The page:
Goal 2: Reduce Human Disease

Vascular Origins of Cognitive Decline

A comprehensive research plan is needed to identify the vascular causes of cognitive decline, to develop early treatment options, and most ideally, develop effective measures to maintain cognitive function.

Is this idea a Compelling Question (CQ) or Critical Challenge (CC)? Critical Challenge (CC)

Details on the impact of addressing this CQ or CC

Reduction in the number of elderly with cognitive impairment would not only increase quality of life but would reduce health care costs. Research is indicating that the pathologic decline in cognitive function is complex and may involve multiple pathways of cardiovascular and metabolic origin.

Feasibility and challenges of addressing this CQ or CC

Addressing this issue requires research on vascular biology, tools for brain imaging and measurements of cognitive decline, all of which are advancing in development and implementation. The 2013 BRAIN Initiative includes $100 million in commitments from 5 federal agencies, including $46 million from NIH in grant awards focusing on new tools and techniques.
The frequently observed cognitive decline with aging can occur in a mild state or can progress to forms of dementia that are devastating to individuals and families and require a functioning and affordable support system for the affected individual. The vascular origin of this decline is only beginning to be understood. With increasing numbers of the US population surviving to their 80s and 90s, healthy cognition is critical for these elderly to be able to live independent functioning lives. .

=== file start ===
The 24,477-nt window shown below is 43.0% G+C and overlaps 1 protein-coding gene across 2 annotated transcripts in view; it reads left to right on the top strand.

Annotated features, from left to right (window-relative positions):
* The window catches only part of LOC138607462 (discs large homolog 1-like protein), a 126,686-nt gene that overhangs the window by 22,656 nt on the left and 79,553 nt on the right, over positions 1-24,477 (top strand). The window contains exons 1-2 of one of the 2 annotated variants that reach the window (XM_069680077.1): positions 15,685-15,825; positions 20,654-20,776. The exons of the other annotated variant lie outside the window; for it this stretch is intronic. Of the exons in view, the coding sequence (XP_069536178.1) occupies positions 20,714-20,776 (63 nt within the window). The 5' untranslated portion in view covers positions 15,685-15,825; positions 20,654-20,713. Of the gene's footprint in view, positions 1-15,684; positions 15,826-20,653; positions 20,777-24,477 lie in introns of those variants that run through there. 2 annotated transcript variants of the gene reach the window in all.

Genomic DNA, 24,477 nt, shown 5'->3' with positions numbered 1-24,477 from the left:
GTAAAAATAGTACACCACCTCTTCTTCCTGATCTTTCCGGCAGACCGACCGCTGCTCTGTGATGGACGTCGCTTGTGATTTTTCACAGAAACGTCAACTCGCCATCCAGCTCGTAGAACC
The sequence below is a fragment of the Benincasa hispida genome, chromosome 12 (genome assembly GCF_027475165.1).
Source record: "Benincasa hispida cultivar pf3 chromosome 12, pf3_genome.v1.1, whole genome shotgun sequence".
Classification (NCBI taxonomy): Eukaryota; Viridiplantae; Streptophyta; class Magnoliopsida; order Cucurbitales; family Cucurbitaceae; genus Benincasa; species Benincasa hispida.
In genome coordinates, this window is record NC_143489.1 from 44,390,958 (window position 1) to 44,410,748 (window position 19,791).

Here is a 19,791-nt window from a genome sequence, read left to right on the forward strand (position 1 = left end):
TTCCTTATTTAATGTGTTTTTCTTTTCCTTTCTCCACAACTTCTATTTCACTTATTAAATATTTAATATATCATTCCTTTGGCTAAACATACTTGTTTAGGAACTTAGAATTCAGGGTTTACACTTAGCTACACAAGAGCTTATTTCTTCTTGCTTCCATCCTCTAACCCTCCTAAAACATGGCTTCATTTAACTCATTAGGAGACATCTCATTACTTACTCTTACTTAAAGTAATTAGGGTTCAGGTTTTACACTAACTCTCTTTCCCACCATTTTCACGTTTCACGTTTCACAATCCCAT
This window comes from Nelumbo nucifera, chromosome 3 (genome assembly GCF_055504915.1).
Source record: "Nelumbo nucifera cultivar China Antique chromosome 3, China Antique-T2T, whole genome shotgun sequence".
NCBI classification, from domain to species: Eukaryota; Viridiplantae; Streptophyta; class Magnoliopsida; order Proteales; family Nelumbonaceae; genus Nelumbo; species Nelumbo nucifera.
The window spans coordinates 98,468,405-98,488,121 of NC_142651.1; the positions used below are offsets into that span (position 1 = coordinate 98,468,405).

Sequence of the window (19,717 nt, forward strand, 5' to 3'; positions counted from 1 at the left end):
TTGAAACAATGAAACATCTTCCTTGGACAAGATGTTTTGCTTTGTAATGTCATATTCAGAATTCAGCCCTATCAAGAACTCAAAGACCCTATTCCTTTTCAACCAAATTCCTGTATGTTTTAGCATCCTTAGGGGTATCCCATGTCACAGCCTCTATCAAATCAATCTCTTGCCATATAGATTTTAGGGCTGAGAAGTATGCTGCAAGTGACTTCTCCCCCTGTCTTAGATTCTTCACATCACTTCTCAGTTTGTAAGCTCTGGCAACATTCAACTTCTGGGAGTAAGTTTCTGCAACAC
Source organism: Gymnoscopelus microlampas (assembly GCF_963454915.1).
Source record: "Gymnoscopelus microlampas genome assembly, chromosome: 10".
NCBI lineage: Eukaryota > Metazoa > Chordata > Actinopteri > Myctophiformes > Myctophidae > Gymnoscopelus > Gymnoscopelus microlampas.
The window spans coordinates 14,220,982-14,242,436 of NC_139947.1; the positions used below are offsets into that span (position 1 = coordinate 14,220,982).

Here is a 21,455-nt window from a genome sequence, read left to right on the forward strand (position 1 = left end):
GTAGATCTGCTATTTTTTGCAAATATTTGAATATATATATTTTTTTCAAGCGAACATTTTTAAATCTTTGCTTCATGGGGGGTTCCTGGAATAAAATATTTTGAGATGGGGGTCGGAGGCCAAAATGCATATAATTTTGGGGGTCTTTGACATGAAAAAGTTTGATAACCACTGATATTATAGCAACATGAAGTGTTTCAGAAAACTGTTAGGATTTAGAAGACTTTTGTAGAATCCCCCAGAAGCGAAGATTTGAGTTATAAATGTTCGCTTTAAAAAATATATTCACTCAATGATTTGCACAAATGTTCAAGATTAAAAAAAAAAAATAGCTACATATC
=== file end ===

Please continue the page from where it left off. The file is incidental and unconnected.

As always commitment of funds is required as well as identifying appropriate research populations and efficient study designs.

Name of idea submitter and other team members who worked on this idea NHLBI Staff

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30 net votes
51 up votes
21 down votes
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Goal 2: Reduce Human Disease

How do we address health disparities especially in our most vulnerable populations?

How do we address health disparities especially in our most vulnerable populations, including children?

Is this idea a Compelling Question (CQ) or Critical Challenge (CC)? Compelling Question (CQ)

Name of idea submitter and other team members who worked on this idea Research Advocacy Committee, American Thoracic Society

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0 net votes
1 up votes
1 down votes
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Goal 2: Reduce Human Disease

Genetic engineering in lung progenitor cells

Can genome engineering be used to correct or alter lung stem/progenitor cells to ameliorate lung disease and promote regeneration?

Is this idea a Compelling Question (CQ) or Critical Challenge (CC)? Compelling Question (CQ)

Name of idea submitter and other team members who worked on this idea NHLBI Staff

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-15 net votes
3 up votes
18 down votes
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Goal 2: Reduce Human Disease

Towards Collaborative Funding of Clinical Trials

A way for clinical trial investigators to submit ONE application with ONE review and ONE funding decision, and the application would ask for funding from multiple funders (e.g. NHLBI and another IC, NHLBI and PCORI, NHLBI and AHA, NHLBI and CIHR, NHLBI and MRC).